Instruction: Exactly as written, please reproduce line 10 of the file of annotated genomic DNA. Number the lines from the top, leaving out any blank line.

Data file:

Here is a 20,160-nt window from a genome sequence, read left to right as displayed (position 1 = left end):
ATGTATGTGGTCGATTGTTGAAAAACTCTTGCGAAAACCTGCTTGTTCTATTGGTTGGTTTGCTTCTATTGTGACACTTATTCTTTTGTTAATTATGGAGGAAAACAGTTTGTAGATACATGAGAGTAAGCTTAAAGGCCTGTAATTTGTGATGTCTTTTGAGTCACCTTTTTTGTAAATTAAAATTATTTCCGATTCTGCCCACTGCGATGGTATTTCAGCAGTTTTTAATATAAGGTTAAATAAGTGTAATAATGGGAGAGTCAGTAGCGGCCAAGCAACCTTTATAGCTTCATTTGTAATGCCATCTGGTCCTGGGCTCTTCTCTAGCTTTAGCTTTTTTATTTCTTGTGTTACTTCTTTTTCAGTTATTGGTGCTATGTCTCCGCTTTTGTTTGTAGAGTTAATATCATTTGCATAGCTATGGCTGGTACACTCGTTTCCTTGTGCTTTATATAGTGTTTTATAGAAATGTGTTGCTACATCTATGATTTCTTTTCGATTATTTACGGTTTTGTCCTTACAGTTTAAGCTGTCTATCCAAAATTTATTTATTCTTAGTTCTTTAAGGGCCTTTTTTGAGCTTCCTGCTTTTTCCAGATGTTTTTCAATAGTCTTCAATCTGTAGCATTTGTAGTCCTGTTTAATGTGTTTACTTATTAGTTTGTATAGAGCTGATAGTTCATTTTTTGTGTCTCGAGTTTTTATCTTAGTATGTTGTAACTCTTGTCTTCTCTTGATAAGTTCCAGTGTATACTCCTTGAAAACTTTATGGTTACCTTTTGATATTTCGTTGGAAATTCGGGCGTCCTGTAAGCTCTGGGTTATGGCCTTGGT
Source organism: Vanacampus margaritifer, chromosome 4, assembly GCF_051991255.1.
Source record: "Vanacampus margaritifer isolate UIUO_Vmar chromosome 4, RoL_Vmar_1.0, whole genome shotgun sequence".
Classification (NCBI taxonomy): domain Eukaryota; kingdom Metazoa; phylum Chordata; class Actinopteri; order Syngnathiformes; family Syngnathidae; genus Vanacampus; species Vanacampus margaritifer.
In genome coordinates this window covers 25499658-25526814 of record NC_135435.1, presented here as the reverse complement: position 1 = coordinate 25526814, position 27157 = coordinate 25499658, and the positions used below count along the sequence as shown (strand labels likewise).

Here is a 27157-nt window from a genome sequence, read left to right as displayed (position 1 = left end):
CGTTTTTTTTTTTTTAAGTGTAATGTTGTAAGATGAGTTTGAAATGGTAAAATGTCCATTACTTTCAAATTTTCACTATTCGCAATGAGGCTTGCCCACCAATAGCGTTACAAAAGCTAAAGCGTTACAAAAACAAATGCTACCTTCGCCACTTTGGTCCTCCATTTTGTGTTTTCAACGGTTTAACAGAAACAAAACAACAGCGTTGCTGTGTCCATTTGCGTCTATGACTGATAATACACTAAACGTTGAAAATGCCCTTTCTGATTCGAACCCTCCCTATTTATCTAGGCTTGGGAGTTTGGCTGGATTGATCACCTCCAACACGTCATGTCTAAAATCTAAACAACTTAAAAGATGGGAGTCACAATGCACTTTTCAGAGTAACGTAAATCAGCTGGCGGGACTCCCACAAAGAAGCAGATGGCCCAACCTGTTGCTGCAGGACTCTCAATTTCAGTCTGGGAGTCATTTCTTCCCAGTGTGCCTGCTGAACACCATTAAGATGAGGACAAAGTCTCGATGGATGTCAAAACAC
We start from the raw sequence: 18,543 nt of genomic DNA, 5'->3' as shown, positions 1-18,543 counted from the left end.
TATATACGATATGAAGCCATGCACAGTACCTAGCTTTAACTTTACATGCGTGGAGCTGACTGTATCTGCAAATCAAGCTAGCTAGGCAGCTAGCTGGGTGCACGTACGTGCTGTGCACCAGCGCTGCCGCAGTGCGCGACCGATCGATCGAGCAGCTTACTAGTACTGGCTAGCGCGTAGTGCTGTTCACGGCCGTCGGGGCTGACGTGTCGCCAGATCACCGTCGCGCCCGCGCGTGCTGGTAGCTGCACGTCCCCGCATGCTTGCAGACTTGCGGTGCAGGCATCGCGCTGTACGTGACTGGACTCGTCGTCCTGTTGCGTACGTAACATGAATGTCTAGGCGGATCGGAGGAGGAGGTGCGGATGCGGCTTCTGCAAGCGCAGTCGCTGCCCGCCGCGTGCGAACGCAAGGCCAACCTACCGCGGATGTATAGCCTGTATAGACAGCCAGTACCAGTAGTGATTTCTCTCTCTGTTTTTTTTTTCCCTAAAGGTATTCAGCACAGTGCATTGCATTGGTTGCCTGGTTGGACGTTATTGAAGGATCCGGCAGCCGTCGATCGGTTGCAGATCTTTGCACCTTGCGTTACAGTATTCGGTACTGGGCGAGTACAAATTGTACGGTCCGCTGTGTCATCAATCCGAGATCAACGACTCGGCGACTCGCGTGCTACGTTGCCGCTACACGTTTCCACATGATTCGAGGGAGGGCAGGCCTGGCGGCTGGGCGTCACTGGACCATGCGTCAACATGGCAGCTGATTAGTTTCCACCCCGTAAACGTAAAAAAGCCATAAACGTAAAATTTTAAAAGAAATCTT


TATATACGATATGAAGCCATGCACAGTACCTAGCTTTAACTTTACATGCGTGGAGCTGACTGTATCTGCAAATCAAGCTAGCTAGGCAGCTAGCTGGGTGCACGTACGTGCTGTGCACCAGCGCTGCCGCAGTGCGCGACCGATCGATCGAGCAGCTTACTAGTACTGGCTAGCGCGTAGTGCTGTTCACGGCCGTCGGGGCTGACGTGTCGCCAGATCACCGTCGCGCCCGCGCGTGCTGGTAGCTGCACGTCCCCGCATGCTTGCAGACTTGCGGTGCAGGCATCGCGCTGTACGTGACTGGACTCGTCGTCCTGTTGCGTACGTAACATGAATGTCTAGGCGGATCGGAGGAGGAGGTGCGGATGCGGCTTCTGCAAGCGCAGTCGCTGCCCGCCGCGTGCGAACGCAAGGCCAACCTACCGCGGATGTATAGCCTGTATAGACAGCCAGTACCAGTAGTGATTTCTCTCTCTGTTTTTTTTTTCCCTAAAGGTATTCAGCACAGTGCATTGCATTGGTTGCCTGGTTGGACGTTATTGAAGGATCCGGCAGCCGTCGATCGGTTGCAGATCTTTGCACCTTGCGTTACAGTATTCGGTACTGGGCGAGTACAAATTGTACGGTCCGCTGTGTCATCAATCCGAGATCAACGACTCGGCGACTCGCGTGCTACGTTGCCGCTACACGTTTCCACATGATTCGAGGGAGGGCAGGCCTGGCGGCTGGGCGTCACTGGACCATGCGTCAACATGGCAGCTGATTAGTTTCCACCCCGTAAACGTAAAAAAGCCATAAACGTAAAATTTTAAAAGAAATCTT